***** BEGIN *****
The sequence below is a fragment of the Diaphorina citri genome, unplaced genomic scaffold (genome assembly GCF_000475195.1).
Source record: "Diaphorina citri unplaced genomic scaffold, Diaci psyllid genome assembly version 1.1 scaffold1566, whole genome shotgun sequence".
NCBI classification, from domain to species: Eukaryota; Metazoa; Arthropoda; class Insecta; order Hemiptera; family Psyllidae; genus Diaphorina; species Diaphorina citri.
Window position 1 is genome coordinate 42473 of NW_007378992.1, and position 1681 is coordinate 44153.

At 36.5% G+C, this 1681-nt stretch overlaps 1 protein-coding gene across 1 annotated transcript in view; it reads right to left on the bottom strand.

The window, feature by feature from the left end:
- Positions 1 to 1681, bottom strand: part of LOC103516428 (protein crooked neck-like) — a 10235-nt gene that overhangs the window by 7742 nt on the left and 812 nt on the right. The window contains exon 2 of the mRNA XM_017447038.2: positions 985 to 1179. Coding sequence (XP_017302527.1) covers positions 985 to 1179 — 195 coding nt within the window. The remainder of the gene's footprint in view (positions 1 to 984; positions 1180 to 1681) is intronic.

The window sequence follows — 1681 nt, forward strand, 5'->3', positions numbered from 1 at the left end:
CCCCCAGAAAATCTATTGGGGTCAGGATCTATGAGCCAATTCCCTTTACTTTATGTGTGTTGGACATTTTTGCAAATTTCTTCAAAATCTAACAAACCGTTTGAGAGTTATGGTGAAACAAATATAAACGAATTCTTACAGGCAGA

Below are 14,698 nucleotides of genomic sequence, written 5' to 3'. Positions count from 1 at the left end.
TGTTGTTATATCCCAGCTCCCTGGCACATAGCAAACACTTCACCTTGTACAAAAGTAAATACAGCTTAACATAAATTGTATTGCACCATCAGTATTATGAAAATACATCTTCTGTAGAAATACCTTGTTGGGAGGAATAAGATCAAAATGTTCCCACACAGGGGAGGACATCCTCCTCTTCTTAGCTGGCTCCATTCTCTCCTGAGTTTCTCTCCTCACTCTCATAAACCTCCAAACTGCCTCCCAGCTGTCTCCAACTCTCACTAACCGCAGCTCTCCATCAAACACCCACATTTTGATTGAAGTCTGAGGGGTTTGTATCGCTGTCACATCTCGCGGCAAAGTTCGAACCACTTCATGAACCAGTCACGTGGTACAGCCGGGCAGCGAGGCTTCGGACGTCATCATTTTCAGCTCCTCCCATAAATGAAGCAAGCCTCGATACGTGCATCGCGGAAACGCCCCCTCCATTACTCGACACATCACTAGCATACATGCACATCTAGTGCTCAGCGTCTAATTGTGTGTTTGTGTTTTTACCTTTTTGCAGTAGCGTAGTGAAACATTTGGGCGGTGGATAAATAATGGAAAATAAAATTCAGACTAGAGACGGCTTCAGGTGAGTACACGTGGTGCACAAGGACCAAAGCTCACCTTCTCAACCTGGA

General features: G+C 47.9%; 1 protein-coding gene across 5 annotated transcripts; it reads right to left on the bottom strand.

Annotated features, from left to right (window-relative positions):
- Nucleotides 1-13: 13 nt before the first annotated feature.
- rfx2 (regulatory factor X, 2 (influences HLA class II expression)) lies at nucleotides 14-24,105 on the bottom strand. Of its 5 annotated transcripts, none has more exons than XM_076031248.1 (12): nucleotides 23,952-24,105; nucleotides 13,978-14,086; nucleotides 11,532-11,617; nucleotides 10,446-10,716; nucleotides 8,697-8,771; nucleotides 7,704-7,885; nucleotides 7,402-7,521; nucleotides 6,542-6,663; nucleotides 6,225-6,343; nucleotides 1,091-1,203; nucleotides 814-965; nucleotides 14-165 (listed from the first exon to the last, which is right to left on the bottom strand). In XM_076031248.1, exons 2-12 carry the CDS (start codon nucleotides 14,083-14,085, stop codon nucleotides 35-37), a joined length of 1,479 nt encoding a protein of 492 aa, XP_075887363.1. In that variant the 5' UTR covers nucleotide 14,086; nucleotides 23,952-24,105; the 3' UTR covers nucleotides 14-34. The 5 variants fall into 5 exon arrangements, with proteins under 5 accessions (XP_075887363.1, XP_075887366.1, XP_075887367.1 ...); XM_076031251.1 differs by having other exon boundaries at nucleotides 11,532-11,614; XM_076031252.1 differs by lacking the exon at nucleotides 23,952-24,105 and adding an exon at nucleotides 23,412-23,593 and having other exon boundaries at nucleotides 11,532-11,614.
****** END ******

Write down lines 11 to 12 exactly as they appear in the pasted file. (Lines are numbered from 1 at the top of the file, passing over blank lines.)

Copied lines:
TGTTGTTATATCCCAGCTCCCTGGCACATAGCAAACACTTCACCTTGTACAAAAGTAAATACAGCTTAACATAAATTGTATTGCACCATCAGTATTATGAAAATACATCTTCTGTAGAAATACCTTGTTGGGAGGAATAAGATCAAAATGTTCCCACACAGGGGAGGACATCCTCCTCTTCTTAGCTGGCTCCATTCTCTCCTGAGTTTCTCTCCTCACTCTCATAAACCTCCAAACTGCCTCCCAGCTGTCTCCAACTCTCACTAACCGCAGCTCTCCATCAAACACCCACATTTTGATTGAAGTCTGAGGGGTTTGTATCGCTGTCACATCTCGCGGCAAAGTTCGAACCACTTCATGAACCAGTCACGTGGTACAGCCGGGCAGCGAGGCTTCGGACGTCATCATTTTCAGCTCCTCCCATAAATGAAGCAAGCCTCGATACGTGCATCGCGGAAACGCCCCCTCCATTACTCGACACATCACTAGCATACATGCACATCTAGTGCTCAGCGTCTAATTGTGTGTTTGTGTTTTTACCTTTTTGCAGTAGCGTAGTGAAACATTTGGGCGGTGGATAAATAATGGAAAATAAAATTCAGACTAGAGACGGCTTCAGGTGAGTACACGTGGTGCACAAGGACCAAAGCTCACCTTCTCAACCTGGA

General features: G+C 47.9%; 1 protein-coding gene across 5 annotated transcripts; it reads right to left on the bottom strand.